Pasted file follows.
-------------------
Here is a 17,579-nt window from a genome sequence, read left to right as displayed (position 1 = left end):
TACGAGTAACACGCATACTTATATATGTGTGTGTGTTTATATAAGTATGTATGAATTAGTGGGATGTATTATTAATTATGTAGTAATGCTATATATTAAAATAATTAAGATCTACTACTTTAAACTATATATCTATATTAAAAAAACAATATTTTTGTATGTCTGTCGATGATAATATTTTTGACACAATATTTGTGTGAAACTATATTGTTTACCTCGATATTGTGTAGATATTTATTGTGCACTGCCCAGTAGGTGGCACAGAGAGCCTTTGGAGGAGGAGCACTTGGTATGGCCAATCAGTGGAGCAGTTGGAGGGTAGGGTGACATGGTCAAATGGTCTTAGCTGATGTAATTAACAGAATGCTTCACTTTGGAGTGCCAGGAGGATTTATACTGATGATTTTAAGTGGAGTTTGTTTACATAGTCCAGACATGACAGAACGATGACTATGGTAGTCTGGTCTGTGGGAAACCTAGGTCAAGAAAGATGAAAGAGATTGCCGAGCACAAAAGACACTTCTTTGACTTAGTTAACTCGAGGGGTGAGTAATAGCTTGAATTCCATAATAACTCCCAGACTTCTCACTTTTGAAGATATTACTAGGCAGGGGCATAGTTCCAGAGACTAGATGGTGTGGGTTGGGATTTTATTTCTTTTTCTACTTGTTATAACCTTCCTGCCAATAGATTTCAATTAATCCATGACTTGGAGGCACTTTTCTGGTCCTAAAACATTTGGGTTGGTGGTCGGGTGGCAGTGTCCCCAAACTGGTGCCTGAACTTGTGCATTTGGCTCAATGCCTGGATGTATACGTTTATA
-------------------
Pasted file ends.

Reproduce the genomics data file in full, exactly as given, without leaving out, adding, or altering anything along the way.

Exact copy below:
Here is a 17,579-nt window from a genome sequence, read left to right as displayed (position 1 = left end):
TACGAGTAACACGCATACTTATATATGTGTGTGTGTTTATATAAGTATGTATGAATTAGTGGGATGTATTATTAATTATGTAGTAATGCTATATATTAAAATAATTAAGATCTACTACTTTAAACTATATATCTATATTAAAAAAACAATATTTTTGTATGTCTGTCGATGATAATATTTTTGACACAATATTTGTGTGAAACTATATTGTTTACCTCGATATTGTGTAGATATTTATTGTGCACTGCCCAGTAGGTGGCACAGAGAGCCTTTGGAGGAGGAGCACTTGGTATGGCCAATCAGTGGAGCAGTTGGAGGGTAGGGTGACATGGTCAAATGGTCTTAGCTGATGTAATTAACAGAATGCTTCACTTTGGAGTGCCAGGAGGATTTATACTGATGATTTTAAGTGGAGTTTGTTTACATAGTCCAGACATGACAGAACGATGACTATGGTAGTCTGGTCTGTGGGAAACCTAGGTCAAGAAAGATGAAAGAGATTGCCGAGCACAAAAGACACTTCTTTGACTTAGTTAACTCGAGGGGTGAGTAATAGCTTGAATTCCATAATAACTCCCAGACTTCTCACTTTTGAAGATATTACTAGGCAGGGGCATAGTTCCAGAGACTAGATGGTGTGGGTTGGGATTTTATTTCTTTTTCTACTTGTTATAACCTTCCTGCCAATAGATTTCAATTAATCCATGACTTGGAGGCACTTTTCTGGTCCTAAAACATTTGGGTTGGTGGTCGGGTGGCAGTGTCCCCAAACTGGTGCCTGAACTTGTGCATTTGGCTCAATGCCTGGATGTATACGTTTATA